but falling far, far behind.
I’m the moody eyeliner.
The blue lips.
The sullen eyes,
The whatever shrug,
The “please make eye contact,”
The bullies’ target
The weird one because I don’t care for the top 40,
don’t care who in the hell is on Housewives of Whatever,
Wondering what’s the big deal about the homecoming dance.
A blank slate where you draw a personality,
Writing phone numbers but expecting no calls or friendships
(better off anyway, they’ll annoy me).
I’m a broken house divided despite the best of my worst efforts,
Taking my time after the bus ride.
I am nothing people chase after.
But this is me, being as honest as I can possibly be.
and thank you for staying.
Let’s take it back,
to that throwback love,
bring it back to the table
to renew our vows,
to keep the wick glowing
for a lifetime.
I’ve been listening to our neighbors pack up to leave as I stir to keep the rice from burning.
What did they find out
in the time between our wedding
and one year later? Did we interrupt
their silence on the other side of the wall,
listened to usual moving day chatter
about the thrift store table,
and items we hoarded for a month?
The clink of utensils on china as we spooned our first Sunday meal
seeped through the walls with the savory aroma as we sat down to
meat loaf (your favorite)
and corn (I knew you wouldn’t touch).
The wife is waiting for her other half to return with the U-Haul truck. The rice pilaf is cooling on the counter.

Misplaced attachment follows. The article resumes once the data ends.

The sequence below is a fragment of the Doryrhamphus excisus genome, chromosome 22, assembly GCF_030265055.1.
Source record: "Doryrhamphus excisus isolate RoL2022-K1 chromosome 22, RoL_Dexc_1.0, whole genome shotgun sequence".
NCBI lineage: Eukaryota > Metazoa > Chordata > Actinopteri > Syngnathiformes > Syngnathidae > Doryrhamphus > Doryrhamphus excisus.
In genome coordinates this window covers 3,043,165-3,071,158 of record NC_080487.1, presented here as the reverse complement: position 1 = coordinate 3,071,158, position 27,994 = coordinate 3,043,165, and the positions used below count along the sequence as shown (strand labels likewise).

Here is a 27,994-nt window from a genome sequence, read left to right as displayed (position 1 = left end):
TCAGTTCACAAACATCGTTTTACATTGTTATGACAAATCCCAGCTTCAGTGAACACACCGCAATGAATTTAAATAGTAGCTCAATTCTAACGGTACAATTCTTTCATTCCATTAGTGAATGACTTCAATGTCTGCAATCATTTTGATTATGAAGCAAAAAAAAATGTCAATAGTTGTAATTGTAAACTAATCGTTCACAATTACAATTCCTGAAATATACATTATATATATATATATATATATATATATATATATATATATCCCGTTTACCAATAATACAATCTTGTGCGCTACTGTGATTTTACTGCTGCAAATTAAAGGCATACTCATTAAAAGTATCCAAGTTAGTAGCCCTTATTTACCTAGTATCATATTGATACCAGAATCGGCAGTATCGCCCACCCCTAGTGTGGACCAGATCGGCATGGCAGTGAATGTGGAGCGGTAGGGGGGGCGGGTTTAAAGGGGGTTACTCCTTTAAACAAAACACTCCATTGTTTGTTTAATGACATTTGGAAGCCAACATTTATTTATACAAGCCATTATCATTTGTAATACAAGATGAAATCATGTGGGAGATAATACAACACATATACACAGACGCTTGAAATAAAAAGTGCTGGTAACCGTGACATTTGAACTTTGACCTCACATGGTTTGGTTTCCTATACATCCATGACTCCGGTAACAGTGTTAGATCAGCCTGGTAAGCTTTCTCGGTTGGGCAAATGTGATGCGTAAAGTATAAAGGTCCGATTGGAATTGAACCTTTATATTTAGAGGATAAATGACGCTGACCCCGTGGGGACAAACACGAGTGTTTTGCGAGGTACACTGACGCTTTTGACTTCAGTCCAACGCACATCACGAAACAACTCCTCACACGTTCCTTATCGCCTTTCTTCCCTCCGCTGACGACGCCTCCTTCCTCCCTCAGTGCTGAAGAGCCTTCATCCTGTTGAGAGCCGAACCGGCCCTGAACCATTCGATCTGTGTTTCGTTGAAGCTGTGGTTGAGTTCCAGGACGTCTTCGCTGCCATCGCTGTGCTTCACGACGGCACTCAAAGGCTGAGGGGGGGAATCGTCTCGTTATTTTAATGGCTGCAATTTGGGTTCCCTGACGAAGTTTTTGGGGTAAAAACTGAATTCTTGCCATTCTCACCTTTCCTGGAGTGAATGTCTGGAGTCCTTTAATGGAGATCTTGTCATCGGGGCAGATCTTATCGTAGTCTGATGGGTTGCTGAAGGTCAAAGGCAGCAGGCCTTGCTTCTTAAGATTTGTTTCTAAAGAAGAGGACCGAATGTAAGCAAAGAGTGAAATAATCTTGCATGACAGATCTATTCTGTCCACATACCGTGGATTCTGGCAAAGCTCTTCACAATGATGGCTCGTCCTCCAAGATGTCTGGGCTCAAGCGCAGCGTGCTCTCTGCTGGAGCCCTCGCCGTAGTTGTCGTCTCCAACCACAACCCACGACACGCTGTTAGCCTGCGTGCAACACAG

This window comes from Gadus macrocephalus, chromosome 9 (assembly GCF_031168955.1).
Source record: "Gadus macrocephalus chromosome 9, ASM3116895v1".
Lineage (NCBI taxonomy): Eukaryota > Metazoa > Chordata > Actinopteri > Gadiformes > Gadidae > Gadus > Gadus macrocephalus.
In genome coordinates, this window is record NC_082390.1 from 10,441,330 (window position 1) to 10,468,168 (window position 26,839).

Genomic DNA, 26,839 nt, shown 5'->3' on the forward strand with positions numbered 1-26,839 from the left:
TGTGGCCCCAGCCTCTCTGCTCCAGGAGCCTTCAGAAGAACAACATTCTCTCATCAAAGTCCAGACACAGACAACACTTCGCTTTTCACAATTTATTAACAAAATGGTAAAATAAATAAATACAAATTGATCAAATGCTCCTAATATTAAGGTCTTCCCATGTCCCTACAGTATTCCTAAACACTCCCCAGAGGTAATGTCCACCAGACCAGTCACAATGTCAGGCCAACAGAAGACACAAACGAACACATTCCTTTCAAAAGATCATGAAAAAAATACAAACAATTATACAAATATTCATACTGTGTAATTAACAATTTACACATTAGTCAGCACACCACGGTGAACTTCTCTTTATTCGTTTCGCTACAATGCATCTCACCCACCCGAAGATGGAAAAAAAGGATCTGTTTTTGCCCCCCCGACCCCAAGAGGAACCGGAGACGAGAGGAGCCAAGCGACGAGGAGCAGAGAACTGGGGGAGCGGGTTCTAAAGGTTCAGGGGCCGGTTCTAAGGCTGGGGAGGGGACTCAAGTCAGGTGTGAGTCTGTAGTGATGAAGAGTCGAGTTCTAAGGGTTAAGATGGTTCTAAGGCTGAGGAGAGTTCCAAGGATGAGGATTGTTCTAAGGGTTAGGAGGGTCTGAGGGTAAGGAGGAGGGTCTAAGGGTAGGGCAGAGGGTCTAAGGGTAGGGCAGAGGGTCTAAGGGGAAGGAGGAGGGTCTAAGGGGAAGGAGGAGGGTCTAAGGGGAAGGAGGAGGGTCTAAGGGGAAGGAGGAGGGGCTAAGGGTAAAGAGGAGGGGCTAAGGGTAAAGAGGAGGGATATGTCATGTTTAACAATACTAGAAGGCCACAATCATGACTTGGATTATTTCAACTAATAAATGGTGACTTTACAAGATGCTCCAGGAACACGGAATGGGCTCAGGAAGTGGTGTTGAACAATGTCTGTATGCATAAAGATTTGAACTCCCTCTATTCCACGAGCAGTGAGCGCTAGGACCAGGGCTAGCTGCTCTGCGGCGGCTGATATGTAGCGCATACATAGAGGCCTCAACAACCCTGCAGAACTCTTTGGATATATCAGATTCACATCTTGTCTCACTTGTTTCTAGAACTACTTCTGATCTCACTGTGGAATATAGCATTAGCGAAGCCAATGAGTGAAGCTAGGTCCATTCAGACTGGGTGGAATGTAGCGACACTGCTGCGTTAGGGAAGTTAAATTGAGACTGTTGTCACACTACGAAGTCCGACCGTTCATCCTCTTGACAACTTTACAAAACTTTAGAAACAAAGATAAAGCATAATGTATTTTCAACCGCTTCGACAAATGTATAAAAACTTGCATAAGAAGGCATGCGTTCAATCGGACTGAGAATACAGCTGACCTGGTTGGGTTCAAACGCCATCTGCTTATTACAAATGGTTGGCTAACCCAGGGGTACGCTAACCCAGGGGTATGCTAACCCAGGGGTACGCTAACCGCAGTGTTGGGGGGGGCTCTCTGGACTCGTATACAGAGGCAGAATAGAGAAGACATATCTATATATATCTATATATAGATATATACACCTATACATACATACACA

Did they ever pass us by on the street
or aisle ten at Rouses,
catch a glimpse of our courtship, then reminisce?
Like us, they are married too, so they probably nod
patiently as we balance grocery bags on the edge
of bursting, knowing the debates before us
(where do we put the ketchup, toilet paper, light bulb?).
The fine creases in our upbringing still creep into
our honeymoon phase like the way
you call for a washcloth before a shower,
and I simply call it a “small towel”.
Or how you wakes up early while I savor the sleep in
on a day off. Little differences give love an edge,
but did they also understand how
the night and day
of you and me
completed the bricks
before our first key,
I’m hearing a voice rise for someone in another room. I’m opening the oven to check on the progress of our evening plans.
How soon before they realized we were night owls,
hearing entwined laughter
and the glow of a TV screen at 1 am
before submissions to sleepy kisses,
a fluid embrace
I value as our first love language?
We found out how to appreciate quiet
after our entry level grind,
quickly gave the evening to the tourists
as we sank together on the couch,
then soaked in another molasses Sunday.
They are hauling furniture to the moving van. I’m setting
the table as the meatloaf cools.
Soon, it will be just you and me again,
left to discover more of this post-altar underground,
while carrying daytime adult business,
and drowsy eyes at the orange-pink
view from the balcony once dusk sets in.
I’m waiting to listen to how we survived another day
as we build more bedrooms,
brick by brick,
catching still life moments fit for the Polaroid
while looking back, but today, you’re kissing
my forehead to sooth my jumpiness when you silently
enter the living room with tulips for the first time
all over again.
You may not want to take me home;
I’m mostly a leather jacket from the second
hand store, left to rot in the sun and rain
for too long. Once you wear me,
you’ll find I’m not what you want
to show off to your co-workers,
post graduate friends,
old girlfriends you might run into.